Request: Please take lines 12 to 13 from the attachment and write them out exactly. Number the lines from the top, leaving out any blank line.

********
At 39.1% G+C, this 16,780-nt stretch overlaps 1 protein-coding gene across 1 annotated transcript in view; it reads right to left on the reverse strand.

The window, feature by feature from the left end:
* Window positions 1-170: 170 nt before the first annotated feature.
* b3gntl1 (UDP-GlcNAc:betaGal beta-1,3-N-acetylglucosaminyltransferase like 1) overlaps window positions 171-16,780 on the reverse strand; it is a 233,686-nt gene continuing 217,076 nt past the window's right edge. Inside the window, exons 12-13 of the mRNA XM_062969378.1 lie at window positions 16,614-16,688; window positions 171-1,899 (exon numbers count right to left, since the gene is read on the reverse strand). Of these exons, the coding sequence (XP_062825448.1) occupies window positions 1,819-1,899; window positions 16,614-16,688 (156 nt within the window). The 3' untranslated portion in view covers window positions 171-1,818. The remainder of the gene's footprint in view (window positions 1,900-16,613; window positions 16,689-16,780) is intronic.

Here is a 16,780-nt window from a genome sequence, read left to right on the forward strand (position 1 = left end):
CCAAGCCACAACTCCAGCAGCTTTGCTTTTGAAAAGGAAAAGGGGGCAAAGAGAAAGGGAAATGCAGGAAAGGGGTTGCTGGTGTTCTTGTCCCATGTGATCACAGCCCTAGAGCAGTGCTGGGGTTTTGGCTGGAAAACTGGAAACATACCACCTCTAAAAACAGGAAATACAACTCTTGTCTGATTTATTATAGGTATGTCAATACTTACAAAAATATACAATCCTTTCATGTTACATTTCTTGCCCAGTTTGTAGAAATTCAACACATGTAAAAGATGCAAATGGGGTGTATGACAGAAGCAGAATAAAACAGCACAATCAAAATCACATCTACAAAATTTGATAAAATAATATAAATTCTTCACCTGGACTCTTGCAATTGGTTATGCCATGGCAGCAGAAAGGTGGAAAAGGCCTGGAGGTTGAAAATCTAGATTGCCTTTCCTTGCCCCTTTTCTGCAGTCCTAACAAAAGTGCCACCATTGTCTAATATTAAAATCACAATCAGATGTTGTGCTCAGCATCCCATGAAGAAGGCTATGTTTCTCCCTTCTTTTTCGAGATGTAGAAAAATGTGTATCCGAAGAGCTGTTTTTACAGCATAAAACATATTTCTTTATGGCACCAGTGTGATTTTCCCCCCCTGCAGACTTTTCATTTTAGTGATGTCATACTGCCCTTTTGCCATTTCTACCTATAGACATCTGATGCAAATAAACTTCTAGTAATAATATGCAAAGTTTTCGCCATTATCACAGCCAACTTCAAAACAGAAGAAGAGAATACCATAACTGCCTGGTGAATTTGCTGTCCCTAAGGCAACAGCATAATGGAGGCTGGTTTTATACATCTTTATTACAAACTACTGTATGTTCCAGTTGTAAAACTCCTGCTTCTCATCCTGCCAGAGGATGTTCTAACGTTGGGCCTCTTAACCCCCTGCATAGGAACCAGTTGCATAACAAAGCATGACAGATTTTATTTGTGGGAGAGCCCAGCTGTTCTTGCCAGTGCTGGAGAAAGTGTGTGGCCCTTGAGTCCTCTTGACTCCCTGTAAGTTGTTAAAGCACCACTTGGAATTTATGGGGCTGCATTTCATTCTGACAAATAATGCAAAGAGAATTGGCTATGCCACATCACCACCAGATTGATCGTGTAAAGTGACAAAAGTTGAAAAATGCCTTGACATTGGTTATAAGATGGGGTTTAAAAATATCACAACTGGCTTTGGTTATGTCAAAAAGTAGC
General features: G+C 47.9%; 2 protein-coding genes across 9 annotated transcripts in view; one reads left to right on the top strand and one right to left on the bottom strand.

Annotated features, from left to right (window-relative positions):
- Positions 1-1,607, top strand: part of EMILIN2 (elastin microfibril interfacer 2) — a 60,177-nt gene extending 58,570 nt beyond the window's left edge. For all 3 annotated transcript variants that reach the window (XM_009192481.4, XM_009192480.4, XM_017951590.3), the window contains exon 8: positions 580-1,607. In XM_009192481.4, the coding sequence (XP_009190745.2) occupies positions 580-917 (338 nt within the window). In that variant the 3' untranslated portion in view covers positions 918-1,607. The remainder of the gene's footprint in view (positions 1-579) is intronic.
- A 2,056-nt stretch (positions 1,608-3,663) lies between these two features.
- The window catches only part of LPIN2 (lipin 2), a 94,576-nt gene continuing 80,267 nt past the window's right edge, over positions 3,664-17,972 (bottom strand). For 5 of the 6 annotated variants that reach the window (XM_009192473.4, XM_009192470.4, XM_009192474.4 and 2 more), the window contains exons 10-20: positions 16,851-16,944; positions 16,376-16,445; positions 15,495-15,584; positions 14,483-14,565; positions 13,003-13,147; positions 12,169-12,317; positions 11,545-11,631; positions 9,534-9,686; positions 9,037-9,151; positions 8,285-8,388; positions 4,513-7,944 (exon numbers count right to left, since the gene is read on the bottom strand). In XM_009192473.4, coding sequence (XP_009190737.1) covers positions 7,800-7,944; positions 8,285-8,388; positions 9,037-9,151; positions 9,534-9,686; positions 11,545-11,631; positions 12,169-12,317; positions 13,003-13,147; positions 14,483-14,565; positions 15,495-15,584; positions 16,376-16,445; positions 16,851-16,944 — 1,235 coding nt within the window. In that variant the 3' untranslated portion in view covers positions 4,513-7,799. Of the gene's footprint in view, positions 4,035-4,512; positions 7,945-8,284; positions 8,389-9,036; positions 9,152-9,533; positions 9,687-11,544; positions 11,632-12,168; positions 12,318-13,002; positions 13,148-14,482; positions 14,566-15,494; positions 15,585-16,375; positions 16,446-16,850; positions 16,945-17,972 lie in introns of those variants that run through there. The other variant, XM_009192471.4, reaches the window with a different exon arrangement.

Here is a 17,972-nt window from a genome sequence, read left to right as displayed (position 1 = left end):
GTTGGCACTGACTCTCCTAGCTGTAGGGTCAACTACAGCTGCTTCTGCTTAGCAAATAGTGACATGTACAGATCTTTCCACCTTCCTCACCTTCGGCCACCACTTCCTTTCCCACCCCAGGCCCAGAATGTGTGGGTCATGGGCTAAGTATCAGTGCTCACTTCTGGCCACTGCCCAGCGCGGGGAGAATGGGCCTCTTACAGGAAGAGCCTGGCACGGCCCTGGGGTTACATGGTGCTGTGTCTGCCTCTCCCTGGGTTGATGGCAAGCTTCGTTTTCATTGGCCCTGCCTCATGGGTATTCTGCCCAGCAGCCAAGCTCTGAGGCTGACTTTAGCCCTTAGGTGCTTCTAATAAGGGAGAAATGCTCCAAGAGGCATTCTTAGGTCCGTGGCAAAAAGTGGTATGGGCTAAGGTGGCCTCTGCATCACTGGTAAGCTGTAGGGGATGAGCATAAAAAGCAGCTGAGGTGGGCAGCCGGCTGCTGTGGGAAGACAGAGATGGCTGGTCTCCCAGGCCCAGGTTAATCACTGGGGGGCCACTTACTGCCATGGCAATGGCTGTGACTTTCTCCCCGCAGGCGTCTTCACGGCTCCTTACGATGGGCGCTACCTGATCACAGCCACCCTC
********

Here is a 17,972-nt window from a genome sequence, read left to right as displayed (position 1 = left end):
GTTGGCACTGACTCTCCTAGCTGTAGGGTCAACTACAGCTGCTTCTGCTTAGCAAATAGTGACATGTACAGATCTTTCCACCTTCCTCACCTTCGGCCACCACTTCCTTTCCCACCCCAGGCCCAGAATGTGTGGGTCATGGGCTAAGTATCAGTGCTCACTTCTGGCCACTGCCCAGCGCGGGGAGAATGGGCCTCTTACAGGAAGAGCCTGGCACGGCCCTGGGGTTACATGGTGCTGTGTCTGCCTCTCCCTGGGTTGATGGCAAGCTTCGTTTTCATTGGCCCTGCCTCATGGGTATTCTGCCCAGCAGCCAAGCTCTGAGGCTGACTTTAGCCCTTAGGTGCTTCTAATAAGGGAGAAATGCTCCAAGAGGCATTCTTAGGTCCGTGGCAAAAAGTGGTATGGGCTAAGGTGGCCTCTGCATCACTGGTAAGCTGTAGGGGATGAGCATAAAAAGCAGCTGAGGTGGGCAGCCGGCTGCTGTGGGAAGACAGAGATGGCTGGTCTCCCAGGCCCAGGTTAATCACTGGGGGGCCACTTACTGCCATGGCAATGGCTGTGACTTTCTCCCCGCAGGCGTCTTCACGGCTCCTTACGATGGGCGCTACCTGATCACAGCCACCCTC